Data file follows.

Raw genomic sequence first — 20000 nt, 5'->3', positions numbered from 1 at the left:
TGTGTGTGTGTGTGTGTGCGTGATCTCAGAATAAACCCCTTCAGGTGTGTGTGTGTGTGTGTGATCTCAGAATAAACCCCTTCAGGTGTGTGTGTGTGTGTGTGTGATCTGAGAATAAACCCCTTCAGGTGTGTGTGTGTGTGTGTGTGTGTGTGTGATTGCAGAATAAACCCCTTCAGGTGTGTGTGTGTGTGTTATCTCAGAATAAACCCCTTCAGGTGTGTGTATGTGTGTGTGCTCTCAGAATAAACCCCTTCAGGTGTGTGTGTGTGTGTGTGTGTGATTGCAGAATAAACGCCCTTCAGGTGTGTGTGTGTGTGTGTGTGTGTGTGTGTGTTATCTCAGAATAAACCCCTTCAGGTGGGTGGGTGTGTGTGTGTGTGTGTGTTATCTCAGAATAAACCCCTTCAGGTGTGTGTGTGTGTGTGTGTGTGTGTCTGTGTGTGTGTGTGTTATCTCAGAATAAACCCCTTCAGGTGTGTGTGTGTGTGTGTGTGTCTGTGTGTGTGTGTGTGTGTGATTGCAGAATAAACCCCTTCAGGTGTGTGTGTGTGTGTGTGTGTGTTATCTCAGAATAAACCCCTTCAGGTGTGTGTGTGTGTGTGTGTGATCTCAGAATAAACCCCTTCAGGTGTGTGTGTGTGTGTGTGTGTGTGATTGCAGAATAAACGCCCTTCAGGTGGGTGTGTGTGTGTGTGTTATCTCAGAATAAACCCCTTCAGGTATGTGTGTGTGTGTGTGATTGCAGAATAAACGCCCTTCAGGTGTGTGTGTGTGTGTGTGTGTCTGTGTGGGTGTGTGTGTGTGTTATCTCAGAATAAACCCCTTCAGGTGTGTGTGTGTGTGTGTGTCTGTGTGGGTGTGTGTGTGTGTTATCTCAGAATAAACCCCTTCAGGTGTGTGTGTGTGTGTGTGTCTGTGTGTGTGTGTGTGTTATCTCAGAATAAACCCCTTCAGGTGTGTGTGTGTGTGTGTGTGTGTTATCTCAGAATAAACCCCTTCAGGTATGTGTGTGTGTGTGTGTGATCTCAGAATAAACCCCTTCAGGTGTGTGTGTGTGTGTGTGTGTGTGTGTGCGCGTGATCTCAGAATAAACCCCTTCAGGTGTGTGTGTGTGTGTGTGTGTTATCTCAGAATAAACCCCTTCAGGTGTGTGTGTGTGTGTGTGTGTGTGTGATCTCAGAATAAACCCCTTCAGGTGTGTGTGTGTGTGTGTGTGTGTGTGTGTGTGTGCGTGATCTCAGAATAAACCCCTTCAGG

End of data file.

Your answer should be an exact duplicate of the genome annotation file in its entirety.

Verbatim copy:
Raw genomic sequence first — 20000 nt, 5'->3', positions numbered from 1 at the left:
TGTGTGTGTGTGTGTGTGCGTGATCTCAGAATAAACCCCTTCAGGTGTGTGTGTGTGTGTGTGATCTCAGAATAAACCCCTTCAGGTGTGTGTGTGTGTGTGTGTGATCTGAGAATAAACCCCTTCAGGTGTGTGTGTGTGTGTGTGTGTGTGTGTGATTGCAGAATAAACCCCTTCAGGTGTGTGTGTGTGTGTTATCTCAGAATAAACCCCTTCAGGTGTGTGTATGTGTGTGTGCTCTCAGAATAAACCCCTTCAGGTGTGTGTGTGTGTGTGTGTGTGATTGCAGAATAAACGCCCTTCAGGTGTGTGTGTGTGTGTGTGTGTGTGTGTGTGTTATCTCAGAATAAACCCCTTCAGGTGGGTGGGTGTGTGTGTGTGTGTGTGTTATCTCAGAATAAACCCCTTCAGGTGTGTGTGTGTGTGTGTGTGTGTGTCTGTGTGTGTGTGTGTTATCTCAGAATAAACCCCTTCAGGTGTGTGTGTGTGTGTGTGTGTCTGTGTGTGTGTGTGTGTGTGATTGCAGAATAAACCCCTTCAGGTGTGTGTGTGTGTGTGTGTGTGTTATCTCAGAATAAACCCCTTCAGGTGTGTGTGTGTGTGTGTGTGATCTCAGAATAAACCCCTTCAGGTGTGTGTGTGTGTGTGTGTGTGTGATTGCAGAATAAACGCCCTTCAGGTGGGTGTGTGTGTGTGTGTTATCTCAGAATAAACCCCTTCAGGTATGTGTGTGTGTGTGTGATTGCAGAATAAACGCCCTTCAGGTGTGTGTGTGTGTGTGTGTGTCTGTGTGGGTGTGTGTGTGTGTTATCTCAGAATAAACCCCTTCAGGTGTGTGTGTGTGTGTGTGTCTGTGTGGGTGTGTGTGTGTGTTATCTCAGAATAAACCCCTTCAGGTGTGTGTGTGTGTGTGTGTCTGTGTGTGTGTGTGTGTTATCTCAGAATAAACCCCTTCAGGTGTGTGTGTGTGTGTGTGTGTGTTATCTCAGAATAAACCCCTTCAGGTATGTGTGTGTGTGTGTGTGATCTCAGAATAAACCCCTTCAGGTGTGTGTGTGTGTGTGTGTGTGTGTGTGCGCGTGATCTCAGAATAAACCCCTTCAGGTGTGTGTGTGTGTGTGTGTGTTATCTCAGAATAAACCCCTTCAGGTGTGTGTGTGTGTGTGTGTGTGTGTGATCTCAGAATAAACCCCTTCAGGTGTGTGTGTGTGTGTGTGTGTGTGTGTGTGTGTGCGTGATCTCAGAATAAACCCCTTCAGG